In part 1 of this blog series on deployment best practices, we reviewed the three key success factors to streamline the transformation to zero trust architecture: a solution that’s menu-driven, scalable, and automated. Now that you’ve chosen a partner like Zscaler, and not just a vendor, let’s talk about three tips to make your deployment go smoothly: Start with identity, find your apps, and know your policy.
1. Start with identity
Who are you? How does your organization define your identity? In zero trust, we use identity and context to determine access. Verifying identity and context is the foundation of the architecture of the Zero Trust Exchange.
When it comes to your zero trust deployment, this means understanding your identity provider by asking the following about your data and users:
- How does your identity provider get its data?
- Is the data entered manually?
- Does the data sync to your on-premises directory?
- How are users grouped and arraigned?
- What user attributes are used?
- How accurate are they?
From here, it’s important to decide which attributes to use. For most organizations, this would mean using the common memberOf and department attributes. The memberOf attribute maps to the user’s assigned security groups. The department attribute maps to the user’s department.
However, with a product like Zscaler Private Access, any attribute can be sent from the identity provider and rules can be written to reference it. This means you can write rules based on: department, cost center, birth month, and so on. The key is knowing which of your identity provider’s values are most conducive to determining access in a zero trust environment.
2. Find your apps
Which applications keep you up at night dreading a call that users lost access? A legacy mainframe? A cloud ERP? The director’s executive assistant’s preferred scheduling solution?
At the beginning of your zero trust journey, take a moment and note these bellwether applications. Whether it’s private on-prem, private cloud, or a public SaaS, you’ll want to take note of what the application is, who has access to it, where it’s housed, and who controls it. This list should form the core of your functionality testing. It doesn’t need to be an exhaustive list, but it will ensure critical functions receive top priority. Don’t be afraid to include those applications that have small user bases but a big impact, especially custom and older apps. These can have hidden caveats.
With Zscaler Private Access, it’s important to know your key apps, but not necessarily to define every application at the start! ZPA supports application discovery, which allows you to build access policies for via wildcard domains and subnets. Using a wildcard domain allows ZPA to match on any fully qualified domain name (FQDN) using your domain. For example “*.department.gov” matches both “web.department.gov” and “app.department.gov”.
Using subnets allows you to define services and applications based on their internal IP. This method uses standard CIDR notation such as 192.168.1.0/24. From there, apps are discovered as they’re used. ZPA also supports one-click application definition from application discovery. When I work with clients in deployment, I ask them to name their top 5—10 key applications, then show them how to set up application discovery and use it to define the rest of their applications.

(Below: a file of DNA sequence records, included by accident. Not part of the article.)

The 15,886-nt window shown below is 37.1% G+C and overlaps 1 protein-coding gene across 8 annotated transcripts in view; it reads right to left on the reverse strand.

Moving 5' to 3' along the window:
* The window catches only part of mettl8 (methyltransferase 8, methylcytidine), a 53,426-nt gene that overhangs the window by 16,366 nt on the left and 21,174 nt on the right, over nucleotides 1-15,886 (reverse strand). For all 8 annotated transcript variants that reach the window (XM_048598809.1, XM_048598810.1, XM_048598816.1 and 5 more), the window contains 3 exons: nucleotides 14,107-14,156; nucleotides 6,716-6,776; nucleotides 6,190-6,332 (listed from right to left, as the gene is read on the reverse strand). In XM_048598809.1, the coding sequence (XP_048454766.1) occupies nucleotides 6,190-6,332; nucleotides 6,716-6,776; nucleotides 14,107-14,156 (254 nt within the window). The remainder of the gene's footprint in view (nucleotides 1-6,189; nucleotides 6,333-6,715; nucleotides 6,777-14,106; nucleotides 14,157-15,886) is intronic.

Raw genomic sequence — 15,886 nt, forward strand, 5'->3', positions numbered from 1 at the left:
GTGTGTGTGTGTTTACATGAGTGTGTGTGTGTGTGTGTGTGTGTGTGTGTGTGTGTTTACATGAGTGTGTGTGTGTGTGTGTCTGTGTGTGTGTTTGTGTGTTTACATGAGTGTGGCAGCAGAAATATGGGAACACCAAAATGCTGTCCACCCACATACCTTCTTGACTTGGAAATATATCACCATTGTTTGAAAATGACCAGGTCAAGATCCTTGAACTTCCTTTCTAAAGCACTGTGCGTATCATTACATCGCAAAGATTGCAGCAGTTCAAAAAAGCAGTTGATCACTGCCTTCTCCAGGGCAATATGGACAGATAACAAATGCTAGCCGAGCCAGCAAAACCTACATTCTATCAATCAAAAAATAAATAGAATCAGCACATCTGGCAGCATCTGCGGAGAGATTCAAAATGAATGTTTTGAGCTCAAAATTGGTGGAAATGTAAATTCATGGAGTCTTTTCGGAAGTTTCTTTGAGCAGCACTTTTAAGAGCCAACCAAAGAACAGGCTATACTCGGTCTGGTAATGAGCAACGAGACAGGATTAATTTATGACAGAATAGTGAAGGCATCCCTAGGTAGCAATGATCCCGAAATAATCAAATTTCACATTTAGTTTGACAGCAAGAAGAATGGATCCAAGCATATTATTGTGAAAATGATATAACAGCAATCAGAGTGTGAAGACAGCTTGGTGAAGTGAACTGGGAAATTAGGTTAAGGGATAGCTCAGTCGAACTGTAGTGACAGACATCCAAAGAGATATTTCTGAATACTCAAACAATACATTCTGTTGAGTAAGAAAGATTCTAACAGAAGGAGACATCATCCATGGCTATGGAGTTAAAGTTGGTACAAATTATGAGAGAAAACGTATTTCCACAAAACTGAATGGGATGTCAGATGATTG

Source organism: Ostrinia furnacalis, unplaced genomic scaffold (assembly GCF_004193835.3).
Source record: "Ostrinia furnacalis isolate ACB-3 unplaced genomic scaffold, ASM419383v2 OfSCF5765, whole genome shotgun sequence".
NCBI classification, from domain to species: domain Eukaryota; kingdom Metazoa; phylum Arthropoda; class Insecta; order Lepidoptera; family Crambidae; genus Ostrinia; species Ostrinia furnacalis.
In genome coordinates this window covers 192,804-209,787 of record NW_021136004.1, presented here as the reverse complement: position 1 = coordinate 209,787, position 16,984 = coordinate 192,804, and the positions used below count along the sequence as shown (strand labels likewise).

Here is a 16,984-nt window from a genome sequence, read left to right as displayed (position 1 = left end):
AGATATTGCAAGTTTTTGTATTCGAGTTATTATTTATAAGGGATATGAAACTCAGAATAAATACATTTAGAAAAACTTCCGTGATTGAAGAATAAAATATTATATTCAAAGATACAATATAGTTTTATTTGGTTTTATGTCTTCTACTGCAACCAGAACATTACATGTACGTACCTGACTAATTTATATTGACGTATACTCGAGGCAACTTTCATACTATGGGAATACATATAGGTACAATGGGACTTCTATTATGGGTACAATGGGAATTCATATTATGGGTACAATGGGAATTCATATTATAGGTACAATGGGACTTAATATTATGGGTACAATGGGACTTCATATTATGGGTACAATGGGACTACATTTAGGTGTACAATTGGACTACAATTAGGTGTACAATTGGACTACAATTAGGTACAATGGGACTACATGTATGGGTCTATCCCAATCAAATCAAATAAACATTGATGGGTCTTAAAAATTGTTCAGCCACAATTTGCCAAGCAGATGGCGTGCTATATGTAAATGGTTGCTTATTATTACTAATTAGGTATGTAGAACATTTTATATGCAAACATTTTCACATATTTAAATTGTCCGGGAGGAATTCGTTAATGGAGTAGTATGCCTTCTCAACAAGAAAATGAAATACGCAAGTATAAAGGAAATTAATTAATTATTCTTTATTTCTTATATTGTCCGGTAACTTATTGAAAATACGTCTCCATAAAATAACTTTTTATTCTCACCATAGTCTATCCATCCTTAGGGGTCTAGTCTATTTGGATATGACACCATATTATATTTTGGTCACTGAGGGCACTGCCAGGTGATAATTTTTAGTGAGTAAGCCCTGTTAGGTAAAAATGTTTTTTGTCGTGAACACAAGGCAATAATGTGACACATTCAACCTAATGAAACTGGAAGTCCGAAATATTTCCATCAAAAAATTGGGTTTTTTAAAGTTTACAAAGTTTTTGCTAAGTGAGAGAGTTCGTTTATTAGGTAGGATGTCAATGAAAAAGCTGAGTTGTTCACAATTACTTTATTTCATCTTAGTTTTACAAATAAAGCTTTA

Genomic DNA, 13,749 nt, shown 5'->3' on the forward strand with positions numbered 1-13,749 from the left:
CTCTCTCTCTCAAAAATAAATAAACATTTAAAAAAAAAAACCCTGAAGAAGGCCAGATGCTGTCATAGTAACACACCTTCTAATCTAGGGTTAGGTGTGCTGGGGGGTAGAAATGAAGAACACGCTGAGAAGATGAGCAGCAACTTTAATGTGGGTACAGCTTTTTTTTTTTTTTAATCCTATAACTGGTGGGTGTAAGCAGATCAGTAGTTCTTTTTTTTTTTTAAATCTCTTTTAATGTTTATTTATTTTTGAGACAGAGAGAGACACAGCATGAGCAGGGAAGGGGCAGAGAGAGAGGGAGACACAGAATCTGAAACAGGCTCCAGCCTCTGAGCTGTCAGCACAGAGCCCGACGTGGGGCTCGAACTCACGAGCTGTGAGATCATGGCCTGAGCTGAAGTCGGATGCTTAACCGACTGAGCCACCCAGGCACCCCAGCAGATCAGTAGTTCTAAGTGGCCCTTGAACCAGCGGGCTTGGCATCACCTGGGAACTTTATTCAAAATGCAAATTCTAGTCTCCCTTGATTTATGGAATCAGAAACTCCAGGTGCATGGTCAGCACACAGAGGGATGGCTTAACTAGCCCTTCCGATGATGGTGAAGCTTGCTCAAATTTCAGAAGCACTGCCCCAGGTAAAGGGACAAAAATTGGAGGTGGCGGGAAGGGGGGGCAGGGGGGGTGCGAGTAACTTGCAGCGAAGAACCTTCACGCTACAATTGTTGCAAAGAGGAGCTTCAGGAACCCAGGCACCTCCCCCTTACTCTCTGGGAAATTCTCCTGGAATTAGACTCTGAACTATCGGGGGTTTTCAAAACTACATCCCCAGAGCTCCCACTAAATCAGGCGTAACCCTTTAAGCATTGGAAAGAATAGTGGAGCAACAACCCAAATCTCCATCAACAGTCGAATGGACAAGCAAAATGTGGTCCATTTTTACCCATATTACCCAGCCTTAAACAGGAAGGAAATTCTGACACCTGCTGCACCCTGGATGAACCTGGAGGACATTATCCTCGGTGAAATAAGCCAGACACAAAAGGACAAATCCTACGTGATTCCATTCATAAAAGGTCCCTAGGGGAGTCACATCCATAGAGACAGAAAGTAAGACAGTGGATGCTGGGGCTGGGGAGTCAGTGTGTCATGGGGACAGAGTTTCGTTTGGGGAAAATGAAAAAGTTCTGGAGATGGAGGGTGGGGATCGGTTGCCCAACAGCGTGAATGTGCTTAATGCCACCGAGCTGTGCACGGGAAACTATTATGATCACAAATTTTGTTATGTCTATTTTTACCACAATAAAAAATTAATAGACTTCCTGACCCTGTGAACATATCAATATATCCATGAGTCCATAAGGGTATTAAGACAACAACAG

Application discovery applies a very wide policy, so it’s best to use it initially, not for an extended period. Note: with ZPA applications, the most specific match wins, meaning you don’t have to worry about a general rule for *.organization.gov overriding a rule for webserver.organization.gov.
3. Know your policy
Which policies and legislation govern your organization? What’s considered ‘acceptable use’ for your employees, customers, and guests? Who is allowed to post to social media?
Historically due to the costs involved with on-premises SSL inspection, a choice had to be made between inspection and performance. Zscaler ZIA lets you choose both thanks to its line rate SSL decryption that allows you to build policies that couldn’t be built before. Now you can easily decide to let everyone view social media, but only let authorized staff create posts. But this power goes beyond social media.
Who can upload and download files from file sharing sites?
Who can post videos and who can watch them? You can also restrict content types on YouTube.
Do you want to limit access to personal webmail but allow access to your organization’s webmail?
Understanding the current rules you have and their limitations will allow you to understand and explore how the Zscaler Zero Trust Exchange delivers more for you.
When deploying customers, I caution them against arbitrarily moving their old rules into Zscaler Internet Access. Most rule sets have accreted over the years and are in need of review. Additionally, their policies were written to run on a legacy platform. As noted above, those limitations are likely removed. What I recommend is to enable the default URL blocking rule (it blocks all the requisite categories that you would expect), default SSL inspection, and malware rules. From there, we can look at written policy and legacy rules and determine what we can do today.
In closing, I’m sure a long-dead general has an applicable quote about how knowing oneself is a key to victory. This may be true, but in the case of zero trust deployment, knowing your IT environment is the key to a successful and rapid deployment. Understanding how your Identity provider gets its information, and what information it gets, is key to understanding the breadth of criteria that can be used in policy. Knowing your key and bellwether apps allows your team to focus on the mission-critical (and keep phones quiet at night).
Lastly, knowing the formal guidance you operate under will allow you to leverage Zscaler fully to maximize security and enhance user experience.